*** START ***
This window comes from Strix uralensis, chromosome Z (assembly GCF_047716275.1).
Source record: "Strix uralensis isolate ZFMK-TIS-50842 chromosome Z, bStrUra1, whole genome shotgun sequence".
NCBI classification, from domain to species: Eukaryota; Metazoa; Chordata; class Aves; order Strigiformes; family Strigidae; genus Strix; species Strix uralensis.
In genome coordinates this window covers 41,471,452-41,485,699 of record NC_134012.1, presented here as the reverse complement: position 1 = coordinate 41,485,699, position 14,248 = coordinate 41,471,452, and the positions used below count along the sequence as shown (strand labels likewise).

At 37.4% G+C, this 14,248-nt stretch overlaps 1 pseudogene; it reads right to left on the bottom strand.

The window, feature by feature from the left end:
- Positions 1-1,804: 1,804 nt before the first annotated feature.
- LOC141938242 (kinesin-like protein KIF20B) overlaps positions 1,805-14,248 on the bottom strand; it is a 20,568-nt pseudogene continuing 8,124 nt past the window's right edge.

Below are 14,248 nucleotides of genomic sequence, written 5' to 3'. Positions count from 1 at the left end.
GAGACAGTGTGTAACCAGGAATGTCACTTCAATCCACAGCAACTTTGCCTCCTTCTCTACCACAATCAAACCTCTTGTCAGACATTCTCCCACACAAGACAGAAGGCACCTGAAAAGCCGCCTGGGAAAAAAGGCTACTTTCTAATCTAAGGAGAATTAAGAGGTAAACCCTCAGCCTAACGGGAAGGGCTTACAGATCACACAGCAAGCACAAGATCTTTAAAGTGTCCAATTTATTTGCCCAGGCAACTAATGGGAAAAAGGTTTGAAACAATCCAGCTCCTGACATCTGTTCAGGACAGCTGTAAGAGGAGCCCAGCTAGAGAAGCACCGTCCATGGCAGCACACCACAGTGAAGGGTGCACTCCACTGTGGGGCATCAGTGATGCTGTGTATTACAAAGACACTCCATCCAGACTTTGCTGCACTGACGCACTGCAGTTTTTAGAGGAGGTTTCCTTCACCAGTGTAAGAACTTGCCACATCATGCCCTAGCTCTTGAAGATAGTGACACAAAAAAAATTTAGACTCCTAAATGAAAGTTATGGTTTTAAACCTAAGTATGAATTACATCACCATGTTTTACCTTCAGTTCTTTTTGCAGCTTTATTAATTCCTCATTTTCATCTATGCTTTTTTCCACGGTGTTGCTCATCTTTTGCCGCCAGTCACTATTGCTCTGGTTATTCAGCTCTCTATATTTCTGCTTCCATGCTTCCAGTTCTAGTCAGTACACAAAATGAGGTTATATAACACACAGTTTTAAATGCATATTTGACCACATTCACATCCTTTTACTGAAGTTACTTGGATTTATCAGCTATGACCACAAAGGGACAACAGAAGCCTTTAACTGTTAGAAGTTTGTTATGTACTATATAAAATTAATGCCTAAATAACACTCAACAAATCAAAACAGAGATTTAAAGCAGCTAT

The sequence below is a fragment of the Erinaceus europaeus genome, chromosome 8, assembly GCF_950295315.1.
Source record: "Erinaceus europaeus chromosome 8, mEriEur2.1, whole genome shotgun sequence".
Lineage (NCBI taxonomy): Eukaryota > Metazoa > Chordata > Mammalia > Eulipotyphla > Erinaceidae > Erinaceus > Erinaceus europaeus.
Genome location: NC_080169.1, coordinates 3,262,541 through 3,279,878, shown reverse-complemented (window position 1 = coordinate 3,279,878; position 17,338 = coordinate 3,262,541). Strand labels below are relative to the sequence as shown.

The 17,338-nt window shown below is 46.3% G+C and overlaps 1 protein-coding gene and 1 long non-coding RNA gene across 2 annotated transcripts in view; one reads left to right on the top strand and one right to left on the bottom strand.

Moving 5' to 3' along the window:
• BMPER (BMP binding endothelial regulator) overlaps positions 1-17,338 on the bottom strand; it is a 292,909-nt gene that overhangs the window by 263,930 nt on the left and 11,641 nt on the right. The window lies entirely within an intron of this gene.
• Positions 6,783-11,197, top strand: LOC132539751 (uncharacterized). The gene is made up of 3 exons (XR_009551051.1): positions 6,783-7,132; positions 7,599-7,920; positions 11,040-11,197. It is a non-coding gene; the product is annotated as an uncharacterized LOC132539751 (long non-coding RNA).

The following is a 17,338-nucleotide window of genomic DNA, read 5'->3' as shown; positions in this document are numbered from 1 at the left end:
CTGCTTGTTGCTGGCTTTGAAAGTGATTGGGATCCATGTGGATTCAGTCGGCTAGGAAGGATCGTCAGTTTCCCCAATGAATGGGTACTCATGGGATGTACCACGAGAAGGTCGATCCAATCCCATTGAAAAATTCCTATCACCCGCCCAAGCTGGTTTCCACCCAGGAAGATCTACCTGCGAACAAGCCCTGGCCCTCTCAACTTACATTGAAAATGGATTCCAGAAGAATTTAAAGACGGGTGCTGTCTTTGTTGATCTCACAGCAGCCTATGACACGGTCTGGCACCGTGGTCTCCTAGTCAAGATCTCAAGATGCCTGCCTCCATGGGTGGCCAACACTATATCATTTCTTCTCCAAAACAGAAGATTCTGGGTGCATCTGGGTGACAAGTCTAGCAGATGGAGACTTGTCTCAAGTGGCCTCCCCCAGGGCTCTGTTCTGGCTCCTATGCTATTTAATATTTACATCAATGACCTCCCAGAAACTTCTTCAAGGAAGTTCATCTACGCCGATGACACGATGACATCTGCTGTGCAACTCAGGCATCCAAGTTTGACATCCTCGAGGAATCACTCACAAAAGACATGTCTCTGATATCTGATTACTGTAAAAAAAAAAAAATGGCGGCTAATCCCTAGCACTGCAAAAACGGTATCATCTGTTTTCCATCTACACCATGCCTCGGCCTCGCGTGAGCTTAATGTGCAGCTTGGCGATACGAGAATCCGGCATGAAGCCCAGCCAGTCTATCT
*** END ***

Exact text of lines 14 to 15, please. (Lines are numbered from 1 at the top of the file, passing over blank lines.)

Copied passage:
Genome location: NC_080169.1, coordinates 3,262,541 through 3,279,878, shown reverse-complemented (window position 1 = coordinate 3,279,878; position 17,338 = coordinate 3,262,541). Strand labels below are relative to the sequence as shown.

The 17,338-nt window shown below is 46.3% G+C and overlaps 1 protein-coding gene and 1 long non-coding RNA gene across 2 annotated transcripts in view; one reads left to right on the top strand and one right to left on the bottom strand.